I heard there is a real sworn virgin in the film...

“Yes there is one, the character named Pal. At the very beginning you see this man but he's actually a woman, a real sworn virgin. Getting her involved was not too difficult, we met and spent time together. We immediately liked each other and he accepted to be in the film. Usually sworn virgins are not so approachable, they are complex creatures. When you are with them they keep you at a distance, they don't let you in.”

How is working in a foreign language?

“We wrote in Italian, had it translated in Albanian and then they worked on the dialogues and put them in the dialect spoken on the mountains. While filming we had two girls who were checking that everything was correct. Alba learned Albanese and natives always compliment her because her accent is basically perfect. It was not easy because on set we spent more time on each take, just to make sure the language was correct...even the tone something was said in had to match the words. I didn't feel helpless even though I did not have total control, but some things can be understood even without words.”

In the film there are numerous silences, pauses, and gazes, yet they speak a lot

“There aren't only words to communicate, there are feelings, moods. I work on layers. When we met earlier you told me the film made you think, it stayed with you and you still think about it days later. What I try to do is to work on different levels.”

You mentioned this film is about the thawing of a body. Mark's. What starts this process?

“The interior reason why Mark leaves the mountains behind is because he finally starts listening to his body... a body that is trying to push through. When Hana decided to become Mark, she turned her body into a stone. But as time goes by this body wants to be heard. In Italy, his body starts hitching, even reacting to the bandages he keeps around his breast. There are many different elements that bring this thawing: another one is his relationship with Jonida, a curious teen who asks a lot of questions and helps him out. When Mark lived in the mountains he lived in a state of apnea, and Jonida, who is a swimmer, lives in a state of apnea as well. The relationship with Lila is also important as it is a reminder of a childhood lived as a girl. With Bernard, the pool boy, Mark experiences a physical awakening but notice, Bernard is no Prince Charming, Mark “saves” himself. The pool itself is important as are all the swimmers it welcomes... half naked bodies in colorful suits. Mark is surrounded by bodies and he observes them. Mark is a creature who in Italy faces numerous stimuli that have an effect on him. In the end he doesn't pick one or the other, male or female, he is both Mark and Hana. Getting rid of Mark would have been wrong. So we don't see Hana wearing high heels in the last scene of the film, but a changed Mark.”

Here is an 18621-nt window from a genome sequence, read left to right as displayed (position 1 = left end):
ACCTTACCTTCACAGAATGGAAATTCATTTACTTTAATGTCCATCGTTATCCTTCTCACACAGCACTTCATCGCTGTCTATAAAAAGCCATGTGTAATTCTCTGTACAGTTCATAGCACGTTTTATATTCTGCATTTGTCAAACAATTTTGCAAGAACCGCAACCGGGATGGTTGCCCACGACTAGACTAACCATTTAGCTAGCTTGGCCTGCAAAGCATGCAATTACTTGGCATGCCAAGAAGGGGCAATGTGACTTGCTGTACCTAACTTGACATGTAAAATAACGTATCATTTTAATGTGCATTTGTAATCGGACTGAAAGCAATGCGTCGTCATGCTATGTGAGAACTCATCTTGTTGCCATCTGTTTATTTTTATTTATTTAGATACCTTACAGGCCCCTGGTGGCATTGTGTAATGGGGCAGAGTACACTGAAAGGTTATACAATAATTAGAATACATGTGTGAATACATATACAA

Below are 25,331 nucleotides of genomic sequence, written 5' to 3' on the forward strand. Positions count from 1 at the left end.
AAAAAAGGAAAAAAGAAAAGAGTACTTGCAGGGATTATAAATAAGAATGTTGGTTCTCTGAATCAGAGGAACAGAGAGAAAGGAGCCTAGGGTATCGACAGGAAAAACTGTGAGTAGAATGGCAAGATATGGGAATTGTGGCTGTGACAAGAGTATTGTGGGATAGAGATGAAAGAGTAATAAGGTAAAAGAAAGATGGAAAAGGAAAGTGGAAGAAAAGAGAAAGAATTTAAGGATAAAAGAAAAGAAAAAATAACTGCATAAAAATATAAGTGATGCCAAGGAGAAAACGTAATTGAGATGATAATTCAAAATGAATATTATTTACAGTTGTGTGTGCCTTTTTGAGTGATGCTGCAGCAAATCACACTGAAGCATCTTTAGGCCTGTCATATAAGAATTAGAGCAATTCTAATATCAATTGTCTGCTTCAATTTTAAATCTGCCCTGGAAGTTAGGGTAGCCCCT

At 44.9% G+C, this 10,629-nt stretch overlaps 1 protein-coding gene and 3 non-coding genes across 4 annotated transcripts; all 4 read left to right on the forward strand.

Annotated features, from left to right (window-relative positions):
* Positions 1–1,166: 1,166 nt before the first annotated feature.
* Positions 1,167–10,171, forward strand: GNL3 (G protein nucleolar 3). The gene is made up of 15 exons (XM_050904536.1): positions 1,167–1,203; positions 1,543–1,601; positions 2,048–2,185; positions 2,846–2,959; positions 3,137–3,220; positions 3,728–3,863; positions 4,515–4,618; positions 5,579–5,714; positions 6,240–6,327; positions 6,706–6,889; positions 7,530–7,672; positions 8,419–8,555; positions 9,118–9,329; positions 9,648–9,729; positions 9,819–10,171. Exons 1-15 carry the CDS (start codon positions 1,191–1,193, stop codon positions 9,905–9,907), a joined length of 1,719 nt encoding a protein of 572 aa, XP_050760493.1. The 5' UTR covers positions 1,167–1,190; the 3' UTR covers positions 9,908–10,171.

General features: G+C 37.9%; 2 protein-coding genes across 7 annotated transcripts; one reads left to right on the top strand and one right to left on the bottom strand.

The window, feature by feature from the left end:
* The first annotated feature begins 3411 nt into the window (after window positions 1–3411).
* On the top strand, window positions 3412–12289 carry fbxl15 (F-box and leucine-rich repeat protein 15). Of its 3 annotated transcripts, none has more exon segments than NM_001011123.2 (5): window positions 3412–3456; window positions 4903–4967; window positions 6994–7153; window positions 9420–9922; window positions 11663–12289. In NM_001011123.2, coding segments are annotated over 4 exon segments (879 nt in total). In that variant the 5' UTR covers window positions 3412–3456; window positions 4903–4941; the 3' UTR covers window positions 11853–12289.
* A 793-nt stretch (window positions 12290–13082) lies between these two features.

What hitches the most, the bandages or the bra, once he puts it on?

“That bra embodies Mark's difficulty. He wants to try, he wants to change but it is also scary and difficult. After years and years living in a different body it is impossible to adapt immediately.”

Albania Vs. Italy. One is very definite, the other unspecified.

“In this story the setting is very influential. The role of both countries is very specific, nonetheless this is the story of Mark and of his interior journey. The northern Italian city helps me maintain the audience's concentration on the character with no distractions.”

That way we all can slowly follow Mark as he integrates into contemporary society as his transformation progresses. And feel with him and for him.